- Causes of Gout
- Causes of Pseudogout
Gout and pseudogout (also called calcium pyrophosphate deposition disease, or CPPD) are forms of arthritis which cause sudden and extremely painful attacks in one or more joints of the body.
Gout often affects the big toe first, along with the elbow, wrist, and finger joints. Pseudogout, does valtrex interact with xanax on the other hand, generally affects larger joints such as the knee or wrist. During both conditions sharp crystals form in the joint causing irritation, swelling, redness, and pain. However, gout and pseudogout have very different caues.
Causes of Gout
In gout, the crystals causing irritation are formed due to a build-up of uric acid in the blood. This can happen if you produce too much uric acid, or if your kidneys fail to filter out enough uric acid from your body.
High levels of uric acid in the blood can be a consequence of your genetics, and one in five people with gout also have a close family member with the condition. Dietary factors, such as eating red meat, seafood, consuming sugary drinks, or drinking alcohol, also increase your level of uric acid.
Many health-related factors that have been associated with the development of gout include: obesity, high cholesterol, heart disease, insulin resistance, kidney disease, and hyperthyroidism. Some medications can also increase your uric acid levels and risk of gout, including: diuretics, high blood pressure medication, blood thinners, chemotherapy medicines, and cyclosporine (a medication given to patients after an organ transplant).
Causes of Pseudogout
Pseudogout, in contrast, occurs when calcium pyrophosphate dihydrate crystals form in a joint. Many people will form these crystals throughout their life, including nearly half of those aged over 85 years. However, most of them do not develop pseudogout. It is unclear why only some people suffer with pseudogout, but research suggests it is not caused by diet or medication.
Symptoms of pseudogout are more common in older individuals, in people who have a history of joint trauma, individuals with mineral imbalances (including too much calcium or iron in the blood, or too little magnesium), and in those with a family history of the condition. Pseudogout may also occur at the same time as other health conditions such as pneumonia, heart conditions, stroke, and thyroid problems.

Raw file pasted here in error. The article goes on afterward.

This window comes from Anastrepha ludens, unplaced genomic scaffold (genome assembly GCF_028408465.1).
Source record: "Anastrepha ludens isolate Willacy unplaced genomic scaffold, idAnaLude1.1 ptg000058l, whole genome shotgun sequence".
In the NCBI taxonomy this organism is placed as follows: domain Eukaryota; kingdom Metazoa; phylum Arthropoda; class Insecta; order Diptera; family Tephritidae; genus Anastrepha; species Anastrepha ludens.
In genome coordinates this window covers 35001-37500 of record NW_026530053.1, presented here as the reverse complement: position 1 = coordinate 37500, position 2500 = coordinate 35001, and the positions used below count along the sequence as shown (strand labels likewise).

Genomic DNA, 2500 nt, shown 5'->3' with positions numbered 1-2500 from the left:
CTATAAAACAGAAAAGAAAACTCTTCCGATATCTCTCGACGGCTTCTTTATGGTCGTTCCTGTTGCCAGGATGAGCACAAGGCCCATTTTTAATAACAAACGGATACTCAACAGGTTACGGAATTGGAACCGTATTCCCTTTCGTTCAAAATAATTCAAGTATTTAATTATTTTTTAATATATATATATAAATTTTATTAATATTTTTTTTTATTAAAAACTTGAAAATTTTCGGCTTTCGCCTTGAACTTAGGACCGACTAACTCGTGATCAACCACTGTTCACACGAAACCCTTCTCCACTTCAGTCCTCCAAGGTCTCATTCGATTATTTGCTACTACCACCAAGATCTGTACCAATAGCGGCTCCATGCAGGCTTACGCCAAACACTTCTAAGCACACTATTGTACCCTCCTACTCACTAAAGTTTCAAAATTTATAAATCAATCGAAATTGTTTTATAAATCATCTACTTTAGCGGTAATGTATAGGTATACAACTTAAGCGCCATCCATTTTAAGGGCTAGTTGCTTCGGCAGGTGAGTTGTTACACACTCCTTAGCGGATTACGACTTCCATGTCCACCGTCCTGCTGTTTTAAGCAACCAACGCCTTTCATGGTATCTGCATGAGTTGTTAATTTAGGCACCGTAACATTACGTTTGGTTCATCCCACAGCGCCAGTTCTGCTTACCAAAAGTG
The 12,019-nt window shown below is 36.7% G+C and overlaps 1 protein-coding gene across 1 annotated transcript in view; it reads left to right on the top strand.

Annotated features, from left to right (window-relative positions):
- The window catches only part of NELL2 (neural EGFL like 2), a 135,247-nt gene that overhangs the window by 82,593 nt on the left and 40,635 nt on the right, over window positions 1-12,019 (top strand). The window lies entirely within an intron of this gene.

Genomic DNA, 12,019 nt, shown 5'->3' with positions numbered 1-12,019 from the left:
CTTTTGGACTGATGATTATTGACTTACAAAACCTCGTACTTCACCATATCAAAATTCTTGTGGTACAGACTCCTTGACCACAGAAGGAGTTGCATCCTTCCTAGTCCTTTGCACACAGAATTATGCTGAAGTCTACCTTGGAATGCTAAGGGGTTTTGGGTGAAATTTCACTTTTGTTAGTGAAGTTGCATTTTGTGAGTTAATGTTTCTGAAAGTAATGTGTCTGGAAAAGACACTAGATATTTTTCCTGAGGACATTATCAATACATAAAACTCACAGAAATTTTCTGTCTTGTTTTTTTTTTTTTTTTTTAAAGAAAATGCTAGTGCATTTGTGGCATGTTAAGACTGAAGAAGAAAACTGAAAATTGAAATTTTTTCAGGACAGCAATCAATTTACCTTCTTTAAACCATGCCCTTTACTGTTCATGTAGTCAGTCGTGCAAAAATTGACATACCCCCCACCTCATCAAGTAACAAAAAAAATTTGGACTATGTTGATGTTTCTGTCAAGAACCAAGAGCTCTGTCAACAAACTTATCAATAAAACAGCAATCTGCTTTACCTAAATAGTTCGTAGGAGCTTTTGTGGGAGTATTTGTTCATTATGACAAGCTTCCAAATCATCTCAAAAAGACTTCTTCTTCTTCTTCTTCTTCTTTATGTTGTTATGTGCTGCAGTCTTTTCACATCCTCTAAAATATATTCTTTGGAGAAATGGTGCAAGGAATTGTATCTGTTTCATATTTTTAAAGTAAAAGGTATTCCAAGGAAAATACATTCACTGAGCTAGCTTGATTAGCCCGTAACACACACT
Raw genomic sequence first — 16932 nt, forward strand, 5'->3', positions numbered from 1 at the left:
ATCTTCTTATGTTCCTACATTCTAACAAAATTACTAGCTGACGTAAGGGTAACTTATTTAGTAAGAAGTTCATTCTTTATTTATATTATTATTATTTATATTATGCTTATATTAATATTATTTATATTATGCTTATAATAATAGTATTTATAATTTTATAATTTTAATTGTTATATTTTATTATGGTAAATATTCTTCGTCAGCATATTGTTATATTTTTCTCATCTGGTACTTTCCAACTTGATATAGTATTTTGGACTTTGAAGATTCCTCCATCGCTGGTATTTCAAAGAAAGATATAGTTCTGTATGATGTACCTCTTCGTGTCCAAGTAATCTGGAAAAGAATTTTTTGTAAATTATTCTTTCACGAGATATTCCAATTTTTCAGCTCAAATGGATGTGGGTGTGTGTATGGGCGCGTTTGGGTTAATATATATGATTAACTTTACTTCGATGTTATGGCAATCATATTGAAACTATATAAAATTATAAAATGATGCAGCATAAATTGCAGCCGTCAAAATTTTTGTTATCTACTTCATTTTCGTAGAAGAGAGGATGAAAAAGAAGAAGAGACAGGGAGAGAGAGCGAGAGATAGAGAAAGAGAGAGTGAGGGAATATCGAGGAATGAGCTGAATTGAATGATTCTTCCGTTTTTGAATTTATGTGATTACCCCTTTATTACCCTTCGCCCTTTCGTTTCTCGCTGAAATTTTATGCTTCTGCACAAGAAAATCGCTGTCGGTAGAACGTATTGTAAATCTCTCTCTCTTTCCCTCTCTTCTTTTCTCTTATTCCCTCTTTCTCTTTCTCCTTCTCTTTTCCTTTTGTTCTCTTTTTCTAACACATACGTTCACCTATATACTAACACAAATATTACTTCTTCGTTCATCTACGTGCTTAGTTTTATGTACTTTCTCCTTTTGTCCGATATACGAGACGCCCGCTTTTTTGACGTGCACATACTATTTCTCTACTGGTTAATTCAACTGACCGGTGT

The symptoms of both gout and pseudogout can start suddenly, and hot, red, swollen, and painful joints can limit your mobility. It may seem like the joint is infected, but it is generally not unless there are further medical complications. In gout, the crystals can form white bumps under the skin (called ‘tophi’), whereas the crystals are not visible in pseudogout.
During your diagnosis, a full medical history will be taken to identify whether there are medications or other health problems which may be contributing to your symptoms. Your doctor may perform a physical examination, and may request that x-rays are taken of your affected joint. The calcium in the crystals of pseudogout can be seen on an x-ray, whereas uric acid is not visible.
The fluid from your joint may also be collected, and blood tests performed. This is to check for the presence of high levels of uric acid or calcium pyrophosphate dihydrate, whilst ruling out infection in the joint itself.
Treatment aims to reduce levels of swelling, inflammation, redness, and pain in the affected joint. This is often achieved by use of anti-inflammatory medication (such as NSAID’s or colchicine). Splints or compression garments may be worn to reduce inflammation and minimise pain. Surgery may be recommended if there is any damage to tendons, ligaments, or joints.
When gout has been diagnosed, certain lifestyle changes may be recommended by a physician to prevent further attacks. This can include: losing weight via exercise regimes, adjusting your diet to avoid red meat or seafood, drinking less alcohol and sugary drinks, or adjusting your medications when possible. A medication called allopurinol may also be recommended to lower your levels of uric acid.
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Last Updated: Jul 4, 2019
Kate Anderton is a Biomedical Sciences graduate (B.Sc.) from Lancaster University. She manages the editorial content on News-Medical and carries out interviews with world-renowned medical and life sciences researchers. She also interviews innovative industry leaders who are helping to bring the next generation of medical technologies to market.
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